The origins of Lag b’Omer are shrouded in mystery but date back to the 12th or 13th century, when the day is mentioned in ancient Jewish religious writings. A day of happiness and celebration, it derives its meaning from two sources, although their association with this specific date isn’t certain. According to Jewish tradition, in the month preceding Lag b’Omer, a terrible plague afflicted the students of Rabbi Akiva, a rabbi of the 1st and 2nd centuries CE, and one of Judaism’s most prominent figures. Some 24,000 students died before the sickness disappeared on Lag b’Omer.
A tradition that appears to be a later addition claims that Rabbi Shimon bar Yochai, a student of Rabbi Akiva and a giant in his own right, died on this day. The fires are lit in his honor, and his tomb in the north of Israel draws hundreds of thousands of visitors every year.
No matter what are the religious origins of the day, it has become a staple of Israeli culture, celebrated by secular Jews and religious Jews alike.
Zeev Blau, 70, who is ultra-Orthodox, makes an effort to mark the day at the rabbi’s tomb every year and hopes to do so this year as well. He isn’t bothered by the health hazard created by the fire. “Those who live it don’t get harmed by it,” he told The Media Line. The great importance of the day comes from Bar Yochai, he explains, whose good influence on the world continues to this day. The bonfires are similar to lighting a candle in memory of a loved one who has died, but on a grand scale suitable for the rabbi to whom great mystic knowledge is accredited, and who authored the Zohar, the foundational work in the literature of Jewish mystical thought known as Kabbalah, according to tradition.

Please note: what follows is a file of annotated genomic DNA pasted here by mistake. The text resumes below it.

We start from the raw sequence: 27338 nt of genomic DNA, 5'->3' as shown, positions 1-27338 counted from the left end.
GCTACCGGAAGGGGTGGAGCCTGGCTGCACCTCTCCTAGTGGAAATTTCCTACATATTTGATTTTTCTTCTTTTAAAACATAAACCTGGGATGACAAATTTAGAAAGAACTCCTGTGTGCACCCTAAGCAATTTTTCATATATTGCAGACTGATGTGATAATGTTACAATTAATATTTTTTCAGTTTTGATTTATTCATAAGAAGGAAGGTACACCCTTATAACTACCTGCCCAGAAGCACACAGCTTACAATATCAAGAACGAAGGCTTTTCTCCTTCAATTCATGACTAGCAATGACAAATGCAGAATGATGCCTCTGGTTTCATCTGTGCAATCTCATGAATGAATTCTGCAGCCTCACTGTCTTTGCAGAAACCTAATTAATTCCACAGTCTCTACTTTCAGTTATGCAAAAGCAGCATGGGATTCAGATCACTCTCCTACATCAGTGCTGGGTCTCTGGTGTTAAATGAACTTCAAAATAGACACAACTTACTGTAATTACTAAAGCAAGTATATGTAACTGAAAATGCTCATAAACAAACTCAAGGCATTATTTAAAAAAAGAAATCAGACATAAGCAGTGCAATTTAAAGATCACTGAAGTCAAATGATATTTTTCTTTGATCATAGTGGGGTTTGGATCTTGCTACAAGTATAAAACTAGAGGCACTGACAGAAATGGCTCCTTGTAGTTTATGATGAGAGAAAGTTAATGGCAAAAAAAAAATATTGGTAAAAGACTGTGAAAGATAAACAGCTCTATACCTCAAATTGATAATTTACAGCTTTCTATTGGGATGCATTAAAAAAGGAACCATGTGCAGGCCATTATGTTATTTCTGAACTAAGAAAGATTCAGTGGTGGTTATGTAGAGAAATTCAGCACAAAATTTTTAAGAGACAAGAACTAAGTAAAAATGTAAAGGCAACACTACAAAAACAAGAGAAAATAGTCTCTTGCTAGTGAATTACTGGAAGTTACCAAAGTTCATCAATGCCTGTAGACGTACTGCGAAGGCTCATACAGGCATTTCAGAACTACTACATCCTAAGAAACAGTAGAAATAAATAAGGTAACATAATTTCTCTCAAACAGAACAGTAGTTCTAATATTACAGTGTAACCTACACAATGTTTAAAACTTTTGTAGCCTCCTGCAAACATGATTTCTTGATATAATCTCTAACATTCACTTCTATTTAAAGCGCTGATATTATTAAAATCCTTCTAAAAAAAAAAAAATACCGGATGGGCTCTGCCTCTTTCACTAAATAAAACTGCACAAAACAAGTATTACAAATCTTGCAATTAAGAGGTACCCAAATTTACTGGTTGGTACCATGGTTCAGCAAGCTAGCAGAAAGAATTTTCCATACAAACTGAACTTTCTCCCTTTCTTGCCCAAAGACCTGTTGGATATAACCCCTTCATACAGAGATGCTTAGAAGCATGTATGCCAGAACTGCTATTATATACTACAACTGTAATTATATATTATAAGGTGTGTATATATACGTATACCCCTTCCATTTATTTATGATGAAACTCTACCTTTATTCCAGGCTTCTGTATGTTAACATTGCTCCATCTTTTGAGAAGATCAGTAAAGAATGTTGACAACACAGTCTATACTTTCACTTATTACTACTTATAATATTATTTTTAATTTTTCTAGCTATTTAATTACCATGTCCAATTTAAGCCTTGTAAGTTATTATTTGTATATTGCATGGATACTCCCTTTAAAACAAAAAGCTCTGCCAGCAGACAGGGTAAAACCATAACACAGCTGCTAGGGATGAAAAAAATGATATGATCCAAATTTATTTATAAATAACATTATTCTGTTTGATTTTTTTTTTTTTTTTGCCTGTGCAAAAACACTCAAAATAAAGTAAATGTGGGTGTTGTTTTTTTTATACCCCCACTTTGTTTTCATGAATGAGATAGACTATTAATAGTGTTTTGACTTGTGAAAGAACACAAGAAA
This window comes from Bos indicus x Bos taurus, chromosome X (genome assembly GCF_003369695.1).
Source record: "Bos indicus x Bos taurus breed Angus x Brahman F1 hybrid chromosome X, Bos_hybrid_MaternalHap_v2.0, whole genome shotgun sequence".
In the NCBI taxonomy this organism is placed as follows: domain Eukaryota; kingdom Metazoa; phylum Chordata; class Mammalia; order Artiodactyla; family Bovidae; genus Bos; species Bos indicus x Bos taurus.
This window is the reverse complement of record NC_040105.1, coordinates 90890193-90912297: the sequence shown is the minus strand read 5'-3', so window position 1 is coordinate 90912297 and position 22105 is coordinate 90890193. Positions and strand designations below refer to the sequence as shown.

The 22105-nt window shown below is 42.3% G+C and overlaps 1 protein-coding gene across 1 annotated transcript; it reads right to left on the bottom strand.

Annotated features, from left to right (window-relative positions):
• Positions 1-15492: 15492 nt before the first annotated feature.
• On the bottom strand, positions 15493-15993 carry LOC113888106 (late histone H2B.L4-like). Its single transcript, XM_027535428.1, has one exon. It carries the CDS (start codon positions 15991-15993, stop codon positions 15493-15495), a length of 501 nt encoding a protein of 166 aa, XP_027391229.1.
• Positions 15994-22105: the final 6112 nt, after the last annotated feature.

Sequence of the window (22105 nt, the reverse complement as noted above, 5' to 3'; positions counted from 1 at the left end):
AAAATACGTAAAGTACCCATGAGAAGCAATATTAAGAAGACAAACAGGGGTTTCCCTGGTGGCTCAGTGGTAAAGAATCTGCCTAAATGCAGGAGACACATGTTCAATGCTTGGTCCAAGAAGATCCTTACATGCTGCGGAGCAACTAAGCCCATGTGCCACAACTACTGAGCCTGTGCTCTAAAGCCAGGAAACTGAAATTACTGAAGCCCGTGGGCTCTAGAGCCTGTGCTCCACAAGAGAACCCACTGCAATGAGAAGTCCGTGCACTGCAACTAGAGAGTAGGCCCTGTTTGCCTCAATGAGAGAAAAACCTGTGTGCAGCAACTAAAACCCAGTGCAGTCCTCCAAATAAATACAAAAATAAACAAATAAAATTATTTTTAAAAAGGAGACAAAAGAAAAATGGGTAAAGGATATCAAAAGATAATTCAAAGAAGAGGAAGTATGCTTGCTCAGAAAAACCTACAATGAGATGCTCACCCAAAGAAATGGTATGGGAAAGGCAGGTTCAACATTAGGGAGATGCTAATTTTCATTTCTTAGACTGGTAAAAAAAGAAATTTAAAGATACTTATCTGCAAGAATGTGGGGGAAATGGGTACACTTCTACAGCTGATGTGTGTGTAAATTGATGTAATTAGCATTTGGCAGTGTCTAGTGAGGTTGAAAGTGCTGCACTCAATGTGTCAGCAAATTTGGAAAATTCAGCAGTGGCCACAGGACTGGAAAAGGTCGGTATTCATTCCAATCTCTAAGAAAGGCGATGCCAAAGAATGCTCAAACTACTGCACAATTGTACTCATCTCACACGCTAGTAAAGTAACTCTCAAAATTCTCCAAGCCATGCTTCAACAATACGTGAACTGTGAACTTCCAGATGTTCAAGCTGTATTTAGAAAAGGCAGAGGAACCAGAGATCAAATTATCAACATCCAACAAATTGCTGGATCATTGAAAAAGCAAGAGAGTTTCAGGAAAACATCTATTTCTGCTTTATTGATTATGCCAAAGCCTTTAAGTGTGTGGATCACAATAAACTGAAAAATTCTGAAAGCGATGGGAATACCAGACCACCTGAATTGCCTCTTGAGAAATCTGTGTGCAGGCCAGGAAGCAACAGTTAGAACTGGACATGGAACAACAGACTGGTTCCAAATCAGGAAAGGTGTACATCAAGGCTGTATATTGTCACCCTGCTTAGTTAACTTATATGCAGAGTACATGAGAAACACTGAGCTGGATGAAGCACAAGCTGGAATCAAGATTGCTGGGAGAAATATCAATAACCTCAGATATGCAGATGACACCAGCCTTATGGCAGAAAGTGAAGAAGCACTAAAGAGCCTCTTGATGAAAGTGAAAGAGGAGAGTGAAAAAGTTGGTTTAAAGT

Despite the bonfires’ significance, Hardal believes it is time for the custom to become a thing of the past, saying: “If it’s a harmful and dangerous custom, why hold on to it?” However, acknowledging that the celebrations are dear to people’s hearts, Hardal suggests gradually minimizing the fires. “Make them smaller every year, like people break their addiction to cigarettes,” she said.
If people insist on lighting a fire, Hardal says that they should make sure to light a small one in an open area, thus helping the dangerous pollutants dissipate. Part of the problem arises from the celebrations being held in densely built neighborhoods, whose buildings “lock” in the pollution.
If it’s a harmful and dangerous custom, why hold on to it?
Herzog points an accusatory finger at the government, saying that the state should educate children about the environmental damage of the bonfires and do more to regulate the pollution levels they create. “The government can put limitations in place. Just like it limited the location of bonfires to avoid [uncontrolled] fires, it can create limitations on the levels of pollution,” he said.
Israel’s Environmental Protection Ministry together with the Health Ministry released a statement calling on people to “avoid holding Lag b’Omer bonfires and give preference to an alternative ecological activity.” The statement highlighted that the bonfires cause a significant increase in the concentration of dangerous particles, hazardous particularly to at-risk groups, such as children. In a statement sent to The Media Line, the ministry spokesperson noted that people responded to the call to minimize bonfires to a noteworthy degree in 2019. Celebrations were prohibited in 2020 due to the pandemic.